Lima Seminary, at Lima, Livingston Co., N. Y. Immediately
after leaving the latter institution he turned his attention to the
study of law as a profession. and on Sept. 4, 1850, entered the
law_office of Roderick White, of Olean, and three years thereafter
emerged forth, an applicant for legal recognition. Accordingly,
on September 4, 1853 he passed the necessary examination at the
general term of the Supreme Court, held at Angelica, and was admitted
to practice. He continued actively engaged in his profession
until 1856, in which year his library and office effects were destroyed
fire. He then served one term as deputy sheriff of
June 15, 1853 , he married Miss Margaret A.
Hill, of Olean, by whom he bad three children, namely: Ida J, born
Nov.12, 1855; married, Oct. 30, 1878 to Asa C. Couse, of Maine,
Broome Co., N.. Y. James E., born June 12, 1858, and died
Aug 11. 1865. Maude D. born Jan 10, 1869.
Politically, Colonel Brooks started out in life as a
Democrat, casting his first ballot for James K. Polk. On the
organization of the Republican party he espoused its principles, and
remained a member of it until 1872, when be voted for Horace
Greeley for the Presidency.
At the breaking out of the Rebellion, in 1861,
Colonel Brooks at once took an active part in its suppression, and
continued until the close of the conflict to do all in his power to
sustain the Union that his forefathers fought to inaugurate. We
subjoin a brief sketch of Colonel Brooks’ military history.
In 1853, Colonel Brooks was commissioned major of
the 64th Regiment New York State Militia. On Aug. 17 1861,
his regiment was accepted as a part of the quota of the state, and on
the 28th of November following he was regularly mustered
in. The organization and recognition of that regiment. was due to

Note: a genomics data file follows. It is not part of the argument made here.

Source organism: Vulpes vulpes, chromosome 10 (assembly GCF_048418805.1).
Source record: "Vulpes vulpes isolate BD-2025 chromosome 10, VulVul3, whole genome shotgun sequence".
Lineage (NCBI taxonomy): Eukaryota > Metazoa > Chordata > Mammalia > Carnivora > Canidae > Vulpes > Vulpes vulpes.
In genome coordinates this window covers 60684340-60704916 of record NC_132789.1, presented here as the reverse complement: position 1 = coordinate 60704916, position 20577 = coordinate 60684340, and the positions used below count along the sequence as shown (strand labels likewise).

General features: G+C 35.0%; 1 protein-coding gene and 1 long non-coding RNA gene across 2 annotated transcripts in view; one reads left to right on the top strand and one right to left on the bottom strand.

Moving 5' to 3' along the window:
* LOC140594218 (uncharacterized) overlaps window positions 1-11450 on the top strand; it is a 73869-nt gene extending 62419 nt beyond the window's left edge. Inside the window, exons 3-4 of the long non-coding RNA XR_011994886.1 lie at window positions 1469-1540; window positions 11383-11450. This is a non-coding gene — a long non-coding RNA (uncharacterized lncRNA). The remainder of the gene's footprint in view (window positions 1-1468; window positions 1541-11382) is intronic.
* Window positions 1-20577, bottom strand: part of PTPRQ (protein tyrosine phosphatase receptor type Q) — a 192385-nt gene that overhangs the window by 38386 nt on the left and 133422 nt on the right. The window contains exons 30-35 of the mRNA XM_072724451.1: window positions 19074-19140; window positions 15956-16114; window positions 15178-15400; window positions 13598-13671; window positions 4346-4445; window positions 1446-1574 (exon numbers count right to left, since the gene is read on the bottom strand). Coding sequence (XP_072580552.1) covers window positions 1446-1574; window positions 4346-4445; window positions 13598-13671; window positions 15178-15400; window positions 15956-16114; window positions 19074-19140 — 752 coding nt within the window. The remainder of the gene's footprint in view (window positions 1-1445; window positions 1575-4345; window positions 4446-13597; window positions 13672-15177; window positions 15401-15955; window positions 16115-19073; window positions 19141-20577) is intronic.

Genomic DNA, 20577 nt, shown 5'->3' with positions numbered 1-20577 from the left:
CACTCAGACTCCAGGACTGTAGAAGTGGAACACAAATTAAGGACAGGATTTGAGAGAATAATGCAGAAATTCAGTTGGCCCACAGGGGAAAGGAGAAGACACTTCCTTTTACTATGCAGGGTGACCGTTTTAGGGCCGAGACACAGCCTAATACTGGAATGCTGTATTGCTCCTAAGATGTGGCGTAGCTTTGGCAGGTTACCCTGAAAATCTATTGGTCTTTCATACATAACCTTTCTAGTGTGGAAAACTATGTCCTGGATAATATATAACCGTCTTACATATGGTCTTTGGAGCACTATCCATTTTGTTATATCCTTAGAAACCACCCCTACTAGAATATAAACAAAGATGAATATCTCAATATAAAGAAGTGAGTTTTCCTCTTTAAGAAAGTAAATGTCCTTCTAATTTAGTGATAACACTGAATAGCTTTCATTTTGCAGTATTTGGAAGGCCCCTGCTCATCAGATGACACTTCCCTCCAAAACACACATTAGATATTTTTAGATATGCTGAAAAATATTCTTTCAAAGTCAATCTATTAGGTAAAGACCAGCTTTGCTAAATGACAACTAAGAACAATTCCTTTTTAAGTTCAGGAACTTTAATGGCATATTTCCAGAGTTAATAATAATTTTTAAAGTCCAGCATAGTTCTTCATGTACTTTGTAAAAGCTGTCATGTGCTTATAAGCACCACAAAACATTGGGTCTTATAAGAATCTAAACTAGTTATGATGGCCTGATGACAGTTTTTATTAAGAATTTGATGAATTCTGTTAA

the exertions of Colonel Brooks, who through its varied service,
remained with it until wounded at the battle of Fredericksburg, Dec.
Among the engagements in which the colonel
participated might be mentioned those of Seven Pines, May 31,1862; Fair
Oaks, June 1,1862; Malvern Hill July 1, 1862. After this battle
Colonel Brooks had an attack of typhoid fever, and was obliged to ask
for a leave of absence for thirty days. At the expiration of this
he returned, and met his regiment at Arlington Heights, Aug 29, 1862;
then marched through Maryland, and participated in the battle of South
Mountain;then led the advance from South Mountain to Antietam,
commanding the regiment. After the battle of Antietam moved on to
Loudon Heights, near Harper’s Ferry, at which place, his gallant
conduct in prior engagements having been favorably reported, he
received his commission as lieutenant_colonel; after which he continued
with his regiment and went with the Army of the Potomac, under
General Burnside, commander-in-chief. He took an active part in
the battle of Fredericksburg, where be was dangerously wounded by a
ball passing through his left shoulder, Dec. 13, 1862. He
received a leave of absence until April, 1863, and was then assigned to
duty as a provost- marshal of Western New York, under General Diven, at
Elmira, and by him appointed inspector of draft for eleven
Congressional districts. He continued in that position until
January 8, 1864; was afterwards placed on duty as commandant of Barrack
No. 1, at Elmira. On May 4, 1864, reported to Washington, and was
honorably discharged. On December 28 following he was made
Commissioner of Enrollment, and so continued until the close of the war.
In the fall of 1867, Colonel Brooks was elected
county clerk. He is now serving his second term as a justice of
the peace. From February, 1876, to March, 1877, he served
as clerk in the State prison in Clinton Co., N. Y. In these
positions be has exercised sound judgment and a desire to fulfill the
duties incumbent upon him; and that he succeeded is shown by the
general satisfaction evinced by the people at large.
son, George VAN CAMPEN,
now in his possession the compass used by this father to shape his
course through the then almost impassable
|See under head of “Olean Post Office."
|For further information
concerning Judges Martin and
Porter, see under head of “The Bar.”
|See biographic sketch and
portrait of Col.
|Chap. 566, Laws 1868, Sec.
2, amends this section by changing
the west boundary line as follows: “Beginning at the
north bank of the Allegany River at the south end of Seventh Street, as
the general history of the county, and under head of “Internal